From an original return in Miscellaneous Bundle 17 of the Civil List books preserved in the Public Record Office, William A. Shaw prepared this abstract, published in 1902. The paper itself was entitled 'Abstract of the Examination of the French Pensioners now on the Civil List of the Establishment of Ireland'. The return was in book form with very wide pages, each folio or spread divided into eight columns. In his abstract the first number is the folio number; (a) is the name and station of the pensioner, either by first commission, second, or incorporated by warrant; (b) allowance on the establishment per diem; (c) where served and how long; (d) what substance and in what it consists; (e) what family they maintain; (f) able or not to serve, and why not; (g) when disbanded. In some cases some of the columns are blank in the original, and are ignored in this abstract. The least informative entries give just surname and rate of pension. Christian names are rarely given. The return is divided into two sections - Galloway's Regiment, and Old Pensioners. The latter include some women, presumably widows. The return was forwarded to the Lords Justices of Ireland as an appendix to a report, dated 29 June 1702, from Charles Dering, Auditor-General of Ireland. In all there were 590 pensioners, 398 being in Galloway's Regiment. Dering provided an analysis of the return, and annotated with an asterisk those 'absent out of the kingdom, dead or otherwised provided for, whose names are in the abstract blank'; with a dagger those 'that have been placed on the establishment by his late Majesty's warrants & have not served'; and with a double dagger those 'that have pensions above their stations markt upon the abstract.'

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Irish Pensioners of William III's Huguenot Regiments: Galloway's Regiment
 (1702)
State Papers Domestic (1702-1703)
The State Papers Domestic cover all manner of business relating to Britain, Ireland and the colonies, conducted in the office of the Secretary of State, as well as other miscellaneous records. 1 March 1702 to 31 May 1703. The calendar was prepared by Robert Pentland Mahaffy, with certain classes of document extracted and placed in separate appendices (called Tables): I, caveats; II, church and university appointments, &c.; III, commissions, warrants for commissions, notes of commissions and notes of warrants for commissions in the English army for 1702; IV, lord lieutenants and deputy lieutenants; V, Irish warrants; VI, weekly lists of ships of the Home Fleet with their stations and orders; VII, passes, notes of passes, post warrants and licences of absence; VIII, orders on petitions; IX, Scottish warrants and commissions; and X, miscellaneous royal warrants (to the Attorney or Solicitor General; in criminal cases; diplomatic; military warrants; miscellaneous warrants; secretary's warrants, allowance of bills, &c.; and notes of warrants for the appointment of almsmen). The source material in the Public Record Office that he drew on in making this compilation is referenced throughout, and is from the State Papers Domestic (and Military, Naval, Signet Office, Various, and Letter Books and Entry Books), State Papers Scotland (Correspondence, Letter Books and Warrants), State Papers Ireland (and King's Letter Books), and State Papers Channel Islands.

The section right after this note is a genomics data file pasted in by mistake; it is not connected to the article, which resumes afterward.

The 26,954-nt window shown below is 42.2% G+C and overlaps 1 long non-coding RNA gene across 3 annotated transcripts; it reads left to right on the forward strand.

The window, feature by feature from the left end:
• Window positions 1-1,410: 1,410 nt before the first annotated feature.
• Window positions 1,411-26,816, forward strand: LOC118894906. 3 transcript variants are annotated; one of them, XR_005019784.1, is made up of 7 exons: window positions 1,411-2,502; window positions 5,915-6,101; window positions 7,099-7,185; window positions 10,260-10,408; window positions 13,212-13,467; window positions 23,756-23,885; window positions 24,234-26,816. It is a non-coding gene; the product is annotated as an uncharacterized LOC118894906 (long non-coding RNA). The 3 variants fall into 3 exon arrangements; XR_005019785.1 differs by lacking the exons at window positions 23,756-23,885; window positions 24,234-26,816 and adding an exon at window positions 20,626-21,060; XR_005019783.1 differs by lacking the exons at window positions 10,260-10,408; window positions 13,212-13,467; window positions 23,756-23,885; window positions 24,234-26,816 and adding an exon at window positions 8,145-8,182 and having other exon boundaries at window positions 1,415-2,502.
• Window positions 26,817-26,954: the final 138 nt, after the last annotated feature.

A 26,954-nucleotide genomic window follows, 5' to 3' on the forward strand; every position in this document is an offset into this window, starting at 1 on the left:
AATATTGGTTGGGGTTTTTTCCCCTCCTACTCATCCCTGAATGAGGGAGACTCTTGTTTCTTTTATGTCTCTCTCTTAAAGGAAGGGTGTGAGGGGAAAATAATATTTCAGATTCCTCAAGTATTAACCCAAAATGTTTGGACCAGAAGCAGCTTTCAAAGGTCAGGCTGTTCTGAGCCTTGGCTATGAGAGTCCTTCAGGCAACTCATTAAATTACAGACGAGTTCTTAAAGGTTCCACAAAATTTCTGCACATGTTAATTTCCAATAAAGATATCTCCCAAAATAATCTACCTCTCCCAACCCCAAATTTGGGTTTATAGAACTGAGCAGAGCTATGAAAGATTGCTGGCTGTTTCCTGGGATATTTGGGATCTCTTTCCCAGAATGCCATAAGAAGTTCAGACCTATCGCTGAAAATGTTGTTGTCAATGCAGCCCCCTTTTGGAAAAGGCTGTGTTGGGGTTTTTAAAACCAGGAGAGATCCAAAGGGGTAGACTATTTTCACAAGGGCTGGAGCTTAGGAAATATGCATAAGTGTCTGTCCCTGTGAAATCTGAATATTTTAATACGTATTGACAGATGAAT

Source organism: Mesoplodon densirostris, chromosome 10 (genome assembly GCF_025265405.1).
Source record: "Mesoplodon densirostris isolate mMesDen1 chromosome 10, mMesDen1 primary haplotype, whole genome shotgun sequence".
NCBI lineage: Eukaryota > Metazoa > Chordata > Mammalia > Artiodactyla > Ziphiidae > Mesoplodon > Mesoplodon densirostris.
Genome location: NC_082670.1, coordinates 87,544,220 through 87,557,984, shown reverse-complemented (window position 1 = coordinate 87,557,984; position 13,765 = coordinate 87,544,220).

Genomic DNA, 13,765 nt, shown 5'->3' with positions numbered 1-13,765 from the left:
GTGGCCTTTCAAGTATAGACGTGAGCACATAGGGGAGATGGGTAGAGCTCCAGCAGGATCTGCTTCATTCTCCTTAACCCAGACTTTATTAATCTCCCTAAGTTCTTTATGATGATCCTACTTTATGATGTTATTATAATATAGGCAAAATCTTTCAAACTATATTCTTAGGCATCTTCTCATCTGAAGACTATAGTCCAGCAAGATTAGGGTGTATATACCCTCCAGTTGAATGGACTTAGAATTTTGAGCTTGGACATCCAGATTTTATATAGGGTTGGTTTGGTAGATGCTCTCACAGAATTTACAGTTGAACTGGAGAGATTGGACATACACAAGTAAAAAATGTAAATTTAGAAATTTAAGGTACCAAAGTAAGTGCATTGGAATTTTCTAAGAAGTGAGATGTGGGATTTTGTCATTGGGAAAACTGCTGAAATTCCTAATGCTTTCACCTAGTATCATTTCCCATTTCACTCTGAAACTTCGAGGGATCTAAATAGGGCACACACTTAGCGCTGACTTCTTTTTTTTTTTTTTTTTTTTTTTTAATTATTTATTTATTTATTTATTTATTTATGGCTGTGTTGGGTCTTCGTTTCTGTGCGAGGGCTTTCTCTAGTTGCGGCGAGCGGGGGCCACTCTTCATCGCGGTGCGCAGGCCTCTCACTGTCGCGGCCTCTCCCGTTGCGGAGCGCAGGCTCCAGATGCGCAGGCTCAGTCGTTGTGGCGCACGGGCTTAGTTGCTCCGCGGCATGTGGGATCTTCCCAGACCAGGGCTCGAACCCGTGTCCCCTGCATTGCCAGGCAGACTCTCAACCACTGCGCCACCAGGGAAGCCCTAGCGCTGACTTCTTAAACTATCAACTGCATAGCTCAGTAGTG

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State Papers Domestic
 (1702-1703)
Treasury Books (1706-1707)
Records of the Treasury administration in Britain, America and the colonies, for October 1706 to December 1707. These abstracts of the Treasury minute books and corresponding warrants for this period covers a huge variety of topics involving all manner of receipts and expenditure, customs and revenue officials, civil servants, pensioners, petitioners and postmasters figuring particularly among the individuals named.

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Treasury Books
 (1706-1707)
National ArchivesMasters and Apprentices (1733)
Apprenticeship indentures and clerks' articles were subject to a 6d or 12d per pound stamp duty: the registers of the payments usually give the master's trade, address, and occupation, and the apprentice's father's name and address, as well as details of the date and length of the apprenticeship. 2 January to 2 August 1733

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Masters and Apprentices
 (1733)
National ArchivesMasters and Apprentices (1754)
Apprenticeship indentures and clerks' articles were subject to a 6d or 12d per pound stamp duty: the registers of the payments usually give the master's trade, address, and occupation, and the apprentice's father's name and address, as well as details of the date and length of the apprenticeship. 1 January to 4 July 1754.

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Masters and Apprentices
 (1754)